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Thomas Ableman, Steven A Newman; Proper ordering and interpretation of studies to avoid diagnostic delay in optic nerve sheath meningioma. Invest. Ophthalmol. Vis. Sci. 2015;56(7 ):3866.
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Optic nerve sheath meningiomas are often discovered after substantial delay. The fact that fractionated radiation therapy may substantially improve the prognosis underlies the importance of timely diagnosis and treatment. We performed a retrospective analysis of 7 cases of optic nerve sheath meningiomas with substantial diagnostic delay to identify the circumstances and pitfalls which led to the delay.
Retrospective analysis of 7 cases of optic nerve sheath meningiomas with substantial diagnostic delay including records, imaging, and diagnostic studies
In several cases significant progressive visual loss occurred during the 1-10 year delay in diagnosis. Some of these reversed with radiation therapy after definitive diagnosis and referral to the interventional radiology service. : Four potentially preventable problems resulting in diagnostic delay were identified:<br /> 1. Lack of ordering imaging studies often due to an alternative diagnosis such as AION or papillitis.<br /> 2. Lack of appropriately directed imaging (head scans instead of orbital scans, the lack of employment of fat sat and gadolinium).<br /> 3. Miss-reading requiring reinterpretation.<br /> 4. Misinterpretation of OCT data because blocked axonal transport masks development of optic atrophy.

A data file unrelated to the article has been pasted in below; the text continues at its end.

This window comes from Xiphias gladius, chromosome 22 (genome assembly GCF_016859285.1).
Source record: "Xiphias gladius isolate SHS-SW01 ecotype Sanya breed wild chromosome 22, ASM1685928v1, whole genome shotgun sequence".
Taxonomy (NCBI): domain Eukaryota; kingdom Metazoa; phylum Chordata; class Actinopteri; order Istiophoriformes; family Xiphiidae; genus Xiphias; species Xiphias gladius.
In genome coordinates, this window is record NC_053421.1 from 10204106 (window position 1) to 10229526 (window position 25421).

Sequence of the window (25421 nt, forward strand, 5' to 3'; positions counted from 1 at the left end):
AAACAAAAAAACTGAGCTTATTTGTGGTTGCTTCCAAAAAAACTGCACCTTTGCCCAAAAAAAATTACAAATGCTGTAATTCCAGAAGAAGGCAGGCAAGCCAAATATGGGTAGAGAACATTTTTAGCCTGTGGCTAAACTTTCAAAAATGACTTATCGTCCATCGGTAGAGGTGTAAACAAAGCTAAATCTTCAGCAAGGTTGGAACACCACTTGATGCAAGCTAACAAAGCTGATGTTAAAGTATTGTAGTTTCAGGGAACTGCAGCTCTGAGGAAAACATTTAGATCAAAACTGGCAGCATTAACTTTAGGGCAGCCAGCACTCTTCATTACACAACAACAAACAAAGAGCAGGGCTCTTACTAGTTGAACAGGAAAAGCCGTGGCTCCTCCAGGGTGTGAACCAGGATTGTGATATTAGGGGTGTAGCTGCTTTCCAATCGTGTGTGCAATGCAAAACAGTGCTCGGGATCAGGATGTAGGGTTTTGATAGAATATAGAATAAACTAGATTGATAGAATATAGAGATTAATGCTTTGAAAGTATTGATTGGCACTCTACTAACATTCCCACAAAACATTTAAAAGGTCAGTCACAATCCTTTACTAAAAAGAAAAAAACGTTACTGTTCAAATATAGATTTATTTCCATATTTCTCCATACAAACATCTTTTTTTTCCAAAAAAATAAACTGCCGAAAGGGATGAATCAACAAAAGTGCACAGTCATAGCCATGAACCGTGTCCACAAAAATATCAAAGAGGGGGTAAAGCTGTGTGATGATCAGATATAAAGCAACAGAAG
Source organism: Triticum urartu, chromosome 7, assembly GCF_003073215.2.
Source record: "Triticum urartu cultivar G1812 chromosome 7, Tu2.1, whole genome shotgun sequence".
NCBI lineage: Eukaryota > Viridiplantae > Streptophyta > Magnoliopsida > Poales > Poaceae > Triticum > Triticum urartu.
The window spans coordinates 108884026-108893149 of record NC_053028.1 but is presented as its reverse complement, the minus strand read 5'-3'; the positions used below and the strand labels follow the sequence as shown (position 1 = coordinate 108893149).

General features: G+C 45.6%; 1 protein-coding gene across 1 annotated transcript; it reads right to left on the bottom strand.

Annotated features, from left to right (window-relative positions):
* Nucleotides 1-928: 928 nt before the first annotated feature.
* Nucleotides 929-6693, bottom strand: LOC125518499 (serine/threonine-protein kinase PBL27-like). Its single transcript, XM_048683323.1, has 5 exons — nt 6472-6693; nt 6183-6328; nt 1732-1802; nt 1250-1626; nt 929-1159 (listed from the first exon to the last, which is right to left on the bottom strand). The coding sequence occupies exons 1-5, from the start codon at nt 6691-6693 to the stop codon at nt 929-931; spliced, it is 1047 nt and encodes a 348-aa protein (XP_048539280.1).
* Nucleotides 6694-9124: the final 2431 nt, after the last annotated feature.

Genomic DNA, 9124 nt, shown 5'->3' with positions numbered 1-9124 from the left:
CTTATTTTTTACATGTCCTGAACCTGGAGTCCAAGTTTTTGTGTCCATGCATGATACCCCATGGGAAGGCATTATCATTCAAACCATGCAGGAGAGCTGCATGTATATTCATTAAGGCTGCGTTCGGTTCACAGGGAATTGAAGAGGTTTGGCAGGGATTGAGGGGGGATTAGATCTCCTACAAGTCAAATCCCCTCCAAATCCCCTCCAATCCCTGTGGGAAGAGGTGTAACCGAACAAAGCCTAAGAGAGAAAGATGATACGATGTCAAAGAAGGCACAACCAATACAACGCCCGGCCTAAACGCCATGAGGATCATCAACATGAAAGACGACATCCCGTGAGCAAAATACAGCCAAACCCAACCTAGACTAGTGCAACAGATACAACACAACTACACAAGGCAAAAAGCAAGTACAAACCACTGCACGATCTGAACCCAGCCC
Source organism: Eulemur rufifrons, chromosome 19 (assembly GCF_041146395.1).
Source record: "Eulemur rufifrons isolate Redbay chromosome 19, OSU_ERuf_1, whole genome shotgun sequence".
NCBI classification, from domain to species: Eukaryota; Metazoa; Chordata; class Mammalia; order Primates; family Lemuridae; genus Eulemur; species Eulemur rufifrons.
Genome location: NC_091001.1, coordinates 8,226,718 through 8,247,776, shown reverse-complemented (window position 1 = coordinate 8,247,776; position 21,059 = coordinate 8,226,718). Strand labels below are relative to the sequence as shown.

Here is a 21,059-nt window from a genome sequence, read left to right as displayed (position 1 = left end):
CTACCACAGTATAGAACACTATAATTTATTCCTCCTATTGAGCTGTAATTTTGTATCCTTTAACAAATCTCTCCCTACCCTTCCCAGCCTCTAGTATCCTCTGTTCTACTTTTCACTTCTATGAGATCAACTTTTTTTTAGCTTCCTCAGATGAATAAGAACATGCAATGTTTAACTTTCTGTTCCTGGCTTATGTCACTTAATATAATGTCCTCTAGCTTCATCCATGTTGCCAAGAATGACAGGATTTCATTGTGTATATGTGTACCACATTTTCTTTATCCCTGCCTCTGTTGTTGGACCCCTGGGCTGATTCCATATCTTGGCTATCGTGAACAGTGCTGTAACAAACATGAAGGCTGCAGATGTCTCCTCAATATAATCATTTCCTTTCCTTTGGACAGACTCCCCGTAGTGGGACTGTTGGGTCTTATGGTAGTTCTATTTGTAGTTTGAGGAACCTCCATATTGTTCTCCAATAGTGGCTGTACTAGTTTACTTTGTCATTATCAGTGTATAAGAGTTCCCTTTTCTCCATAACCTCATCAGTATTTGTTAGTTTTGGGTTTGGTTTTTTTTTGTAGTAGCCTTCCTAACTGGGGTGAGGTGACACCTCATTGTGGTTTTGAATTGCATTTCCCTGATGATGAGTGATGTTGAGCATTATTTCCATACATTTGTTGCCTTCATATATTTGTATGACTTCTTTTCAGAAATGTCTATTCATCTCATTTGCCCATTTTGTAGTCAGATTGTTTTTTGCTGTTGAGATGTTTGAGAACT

Advances in technology have improved our ability to identify potentially treatable optic nerve sheath meningiomas. However, it remains incumbent on the evaluating ophthalmologist to be familiar with appropriate ordering and interpretation of such studies to avoid diagnostic delay.
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